PHOENIX — The Giants will blow save opportunities other than Sunday’s, and the relievers know it. They don’t mind. It’s part of the game, and they know they’ll take heat when it happens.
But the timing of the season’s first meltdown was a bummer. This is a group that believes it will grow into being a very good bullpen, and after the way last season went, lighting a lead on fire on Day 1 stung.
“No doubt about it,” Hunter Strickland said. “Obviously it brings back pretty mad memories, but we came back tonight and battled through. We’ll get back to where we need to be.”
Tuesday’s second chance was a big step back in the right direction. Strickland and three others combined for four one-hit innings in relief of Johnny Cueto. Cory Gearrin got the first three outs, George Kontos cut through the heart of the Diamondbacks’ lineup in the seventh, Derek Law breezed through the eighth, and Strickland shut it down in the ninth for an 8-4 victory.
“It was unfortunate that opening day went the way it did — I think our guys were a little amped up and left some pitches up — but we came back out today and showed what we’re capable of doing it,” Kontos said.
Manager Bruce Bochy wasn't particularly bothered after Sunday’s outing. He viewed it as a fluke, and before Tuesday’s game, he worried more about all the runners the Giants left on base while losing their opener. Hiding behind all the blown saves last season was a lineup that often failed to add on, putting maximum pressure on Santiago Casilla and the rest of the late-inning guys. Bochy thought the Giants should have scored 10 runs Sunday, and they came close Tuesday.
The lineup had 15 hits, with six different players picking up multiple knocks. Joe Panik had three hits out of the eight-spot and Hunter Pence, who slumped all spring, had three in the three-spot. The biggest contributions came from the leadoff spot, where Gorkys Hernandez started because Denard Span woke up Monday morning with a sore hip. Hernandez faced Patrick Corbin on short notice, but he drove in four runs, matching his total from a year ago.
“You have to be ready all the time,” he said. “You never know what’s going to happen. When Bochy says be ready, I’m ready.”
Bochy said Hernandez did “a terrific job,” noting his defensive contributions in addition to the four runs driven in. The production came from up and down the lineup, and even Cueto got involved. When Paul Goldschmidt charged hard on a bunt in the second inning, Cueto pulled the bat back and chopped a single over Goldschmidt’s head. The read was one Cueto made in the batter’s box.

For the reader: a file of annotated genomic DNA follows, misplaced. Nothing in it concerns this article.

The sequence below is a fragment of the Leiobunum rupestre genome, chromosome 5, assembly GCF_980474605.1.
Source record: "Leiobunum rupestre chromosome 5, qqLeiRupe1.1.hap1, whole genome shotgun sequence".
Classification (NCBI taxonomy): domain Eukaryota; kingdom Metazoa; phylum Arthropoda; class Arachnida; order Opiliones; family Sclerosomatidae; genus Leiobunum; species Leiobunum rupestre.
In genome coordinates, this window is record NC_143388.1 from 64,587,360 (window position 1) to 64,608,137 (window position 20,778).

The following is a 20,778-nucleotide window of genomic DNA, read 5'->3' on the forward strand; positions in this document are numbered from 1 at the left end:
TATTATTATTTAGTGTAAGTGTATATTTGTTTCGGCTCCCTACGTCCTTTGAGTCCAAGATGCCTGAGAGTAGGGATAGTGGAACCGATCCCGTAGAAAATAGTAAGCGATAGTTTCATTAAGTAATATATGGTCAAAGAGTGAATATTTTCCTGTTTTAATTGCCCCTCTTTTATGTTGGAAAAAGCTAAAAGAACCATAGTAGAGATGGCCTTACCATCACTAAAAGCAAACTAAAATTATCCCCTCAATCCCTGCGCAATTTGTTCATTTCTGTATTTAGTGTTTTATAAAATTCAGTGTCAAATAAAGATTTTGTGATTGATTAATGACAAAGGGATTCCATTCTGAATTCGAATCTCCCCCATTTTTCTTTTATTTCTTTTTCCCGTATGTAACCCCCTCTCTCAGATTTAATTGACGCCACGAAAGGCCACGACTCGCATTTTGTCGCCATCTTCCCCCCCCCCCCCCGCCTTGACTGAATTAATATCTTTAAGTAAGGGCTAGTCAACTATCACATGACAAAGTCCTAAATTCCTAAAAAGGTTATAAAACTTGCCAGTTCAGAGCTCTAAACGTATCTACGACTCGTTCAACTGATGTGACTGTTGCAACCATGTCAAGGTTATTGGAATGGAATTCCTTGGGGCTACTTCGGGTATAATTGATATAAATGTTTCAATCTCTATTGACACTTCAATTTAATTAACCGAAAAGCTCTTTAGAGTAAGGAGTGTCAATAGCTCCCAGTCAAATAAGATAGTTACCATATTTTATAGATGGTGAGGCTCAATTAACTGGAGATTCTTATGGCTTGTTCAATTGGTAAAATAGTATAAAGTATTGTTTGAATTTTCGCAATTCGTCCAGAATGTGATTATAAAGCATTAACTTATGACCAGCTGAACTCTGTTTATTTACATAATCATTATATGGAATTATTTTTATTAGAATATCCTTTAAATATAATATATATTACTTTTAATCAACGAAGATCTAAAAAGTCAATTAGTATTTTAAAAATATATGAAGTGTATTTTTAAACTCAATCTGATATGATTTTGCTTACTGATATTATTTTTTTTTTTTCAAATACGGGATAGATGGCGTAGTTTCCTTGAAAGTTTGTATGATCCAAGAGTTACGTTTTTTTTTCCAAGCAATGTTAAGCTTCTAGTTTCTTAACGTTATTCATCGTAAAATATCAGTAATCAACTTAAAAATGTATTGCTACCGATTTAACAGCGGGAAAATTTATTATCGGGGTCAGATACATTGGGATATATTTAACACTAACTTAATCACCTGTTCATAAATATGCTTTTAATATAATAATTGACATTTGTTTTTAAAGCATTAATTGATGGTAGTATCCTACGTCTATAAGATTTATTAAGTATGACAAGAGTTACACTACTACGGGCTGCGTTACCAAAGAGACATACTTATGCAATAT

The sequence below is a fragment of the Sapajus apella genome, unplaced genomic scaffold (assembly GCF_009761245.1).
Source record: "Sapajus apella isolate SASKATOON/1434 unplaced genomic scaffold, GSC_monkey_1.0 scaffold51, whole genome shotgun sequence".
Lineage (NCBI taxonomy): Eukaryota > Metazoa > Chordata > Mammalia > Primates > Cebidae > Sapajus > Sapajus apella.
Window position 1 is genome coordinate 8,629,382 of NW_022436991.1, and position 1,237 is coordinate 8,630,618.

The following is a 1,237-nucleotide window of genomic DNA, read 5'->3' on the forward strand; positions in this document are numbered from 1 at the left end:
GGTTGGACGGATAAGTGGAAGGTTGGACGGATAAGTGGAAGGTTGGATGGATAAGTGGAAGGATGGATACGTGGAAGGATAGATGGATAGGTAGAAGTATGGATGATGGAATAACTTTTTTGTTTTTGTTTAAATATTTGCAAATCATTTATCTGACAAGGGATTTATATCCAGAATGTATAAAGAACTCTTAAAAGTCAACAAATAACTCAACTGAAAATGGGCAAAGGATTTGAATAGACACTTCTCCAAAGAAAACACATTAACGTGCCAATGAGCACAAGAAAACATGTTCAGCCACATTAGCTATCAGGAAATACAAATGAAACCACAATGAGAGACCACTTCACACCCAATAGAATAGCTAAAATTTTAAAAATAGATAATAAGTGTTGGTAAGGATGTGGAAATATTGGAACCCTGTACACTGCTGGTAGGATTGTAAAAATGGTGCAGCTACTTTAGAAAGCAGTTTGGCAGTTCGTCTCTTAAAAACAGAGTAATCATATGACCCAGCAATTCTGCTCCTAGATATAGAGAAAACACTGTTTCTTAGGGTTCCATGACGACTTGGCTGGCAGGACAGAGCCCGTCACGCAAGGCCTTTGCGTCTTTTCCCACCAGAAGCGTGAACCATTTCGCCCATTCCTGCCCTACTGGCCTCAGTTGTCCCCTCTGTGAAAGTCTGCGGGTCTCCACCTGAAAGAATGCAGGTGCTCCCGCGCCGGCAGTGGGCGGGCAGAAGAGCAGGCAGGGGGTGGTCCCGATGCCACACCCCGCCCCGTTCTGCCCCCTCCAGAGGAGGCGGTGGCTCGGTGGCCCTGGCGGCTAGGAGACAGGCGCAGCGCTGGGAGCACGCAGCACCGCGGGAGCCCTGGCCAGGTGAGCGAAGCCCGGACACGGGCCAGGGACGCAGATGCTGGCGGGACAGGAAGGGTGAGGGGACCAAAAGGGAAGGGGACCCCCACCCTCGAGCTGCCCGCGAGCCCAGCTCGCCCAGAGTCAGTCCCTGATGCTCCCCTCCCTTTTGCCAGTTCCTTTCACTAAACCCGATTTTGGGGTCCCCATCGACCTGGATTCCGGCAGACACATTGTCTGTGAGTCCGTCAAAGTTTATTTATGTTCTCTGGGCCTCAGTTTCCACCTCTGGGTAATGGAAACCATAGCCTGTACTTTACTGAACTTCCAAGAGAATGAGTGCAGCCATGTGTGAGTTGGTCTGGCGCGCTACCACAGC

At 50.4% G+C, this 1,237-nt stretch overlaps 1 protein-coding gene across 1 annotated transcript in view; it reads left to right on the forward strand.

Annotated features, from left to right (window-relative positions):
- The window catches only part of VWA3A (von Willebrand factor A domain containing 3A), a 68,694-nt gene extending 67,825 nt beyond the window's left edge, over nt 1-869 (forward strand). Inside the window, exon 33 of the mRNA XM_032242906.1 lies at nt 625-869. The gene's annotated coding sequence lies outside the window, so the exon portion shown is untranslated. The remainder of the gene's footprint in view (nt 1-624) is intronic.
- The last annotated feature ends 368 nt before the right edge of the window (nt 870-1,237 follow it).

“You can’t chop the ball any better than that,” Bochy said.
Cueto lined out to center in the fourth, ending a three at-bat hitting streak to start the season for the starting staff. He reached on an error in the fifth and ended up being a big part of a five-run inning that started with a soaring Brandon Crawford homer. When Hernandez shot a rocket off the left field wall, Cueto busted for third. Phil Nevin sent him home. He raced across the plate, nicking it with the back of his heel in a play that was so close the Diamondbacks took time for a second look in their clubhouse. Did Hernandez think Cueto had any shot at giving him a second RBI on the play?
“Uhh, no. No,” he said, smiling. “I never thought about that. I hit the ball and I’m trying to go hard to second and when I looked up I saw Johnny going to the plate and thought, ‘Oh my god!’”
Panik had earlier scored from second when he got a great read on a flare to right. On the double, he jogged home.
“I turned around and heeeeeere’s Johnny,” he said. “Just chugging home.”
When Cueto got back to the dugout, Eduardo Nuñez told him to take it easy.
“He said it’s just the second game of the season,” Cueto said. “But my instincts took over.”
And the bullpen took it home from there.